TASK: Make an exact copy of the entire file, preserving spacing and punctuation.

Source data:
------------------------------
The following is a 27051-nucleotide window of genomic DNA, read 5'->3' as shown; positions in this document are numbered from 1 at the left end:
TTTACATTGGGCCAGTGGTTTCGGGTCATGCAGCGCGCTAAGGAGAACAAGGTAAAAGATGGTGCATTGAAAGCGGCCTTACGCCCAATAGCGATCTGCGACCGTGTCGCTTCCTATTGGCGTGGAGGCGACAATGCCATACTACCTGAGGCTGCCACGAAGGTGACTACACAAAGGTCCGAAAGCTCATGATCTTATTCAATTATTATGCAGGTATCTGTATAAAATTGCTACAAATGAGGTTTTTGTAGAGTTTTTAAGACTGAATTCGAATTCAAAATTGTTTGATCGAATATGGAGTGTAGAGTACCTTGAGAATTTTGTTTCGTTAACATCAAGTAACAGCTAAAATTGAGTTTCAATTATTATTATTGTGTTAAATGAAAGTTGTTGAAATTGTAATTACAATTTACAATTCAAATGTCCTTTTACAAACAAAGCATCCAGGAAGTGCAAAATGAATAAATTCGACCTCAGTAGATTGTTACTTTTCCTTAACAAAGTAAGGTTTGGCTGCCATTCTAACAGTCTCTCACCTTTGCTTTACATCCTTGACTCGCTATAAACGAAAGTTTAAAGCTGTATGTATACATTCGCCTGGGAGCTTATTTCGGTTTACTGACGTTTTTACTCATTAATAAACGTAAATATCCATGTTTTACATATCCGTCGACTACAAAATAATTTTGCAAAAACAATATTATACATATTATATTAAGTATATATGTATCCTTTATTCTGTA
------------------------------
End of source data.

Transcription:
The following is a 27051-nucleotide window of genomic DNA, read 5'->3' as shown; positions in this document are numbered from 1 at the left end:
TTTACATTGGGCCAGTGGTTTCGGGTCATGCAGCGCGCTAAGGAGAACAAGGTAAAAGATGGTGCATTGAAAGCGGCCTTACGCCCAATAGCGATCTGCGACCGTGTCGCTTCCTATTGGCGTGGAGGCGACAATGCCATACTACCTGAGGCTGCCACGAAGGTGACTACACAAAGGTCCGAAAGCTCATGATCTTATTCAATTATTATGCAGGTATCTGTATAAAATTGCTACAAATGAGGTTTTTGTAGAGTTTTTAAGACTGAATTCGAATTCAAAATTGTTTGATCGAATATGGAGTGTAGAGTACCTTGAGAATTTTGTTTCGTTAACATCAAGTAACAGCTAAAATTGAGTTTCAATTATTATTATTGTGTTAAATGAAAGTTGTTGAAATTGTAATTACAATTTACAATTCAAATGTCCTTTTACAAACAAAGCATCCAGGAAGTGCAAAATGAATAAATTCGACCTCAGTAGATTGTTACTTTTCCTTAACAAAGTAAGGTTTGGCTGCCATTCTAACAGTCTCTCACCTTTGCTTTACATCCTTGACTCGCTATAAACGAAAGTTTAAAGCTGTATGTATACATTCGCCTGGGAGCTTATTTCGGTTTACTGACGTTTTTACTCATTAATAAACGTAAATATCCATGTTTTACATATCCGTCGACTACAAAATAATTTTGCAAAAACAATATTATACATATTATATTAAGTATATATGTATCCTTTATTCTGTA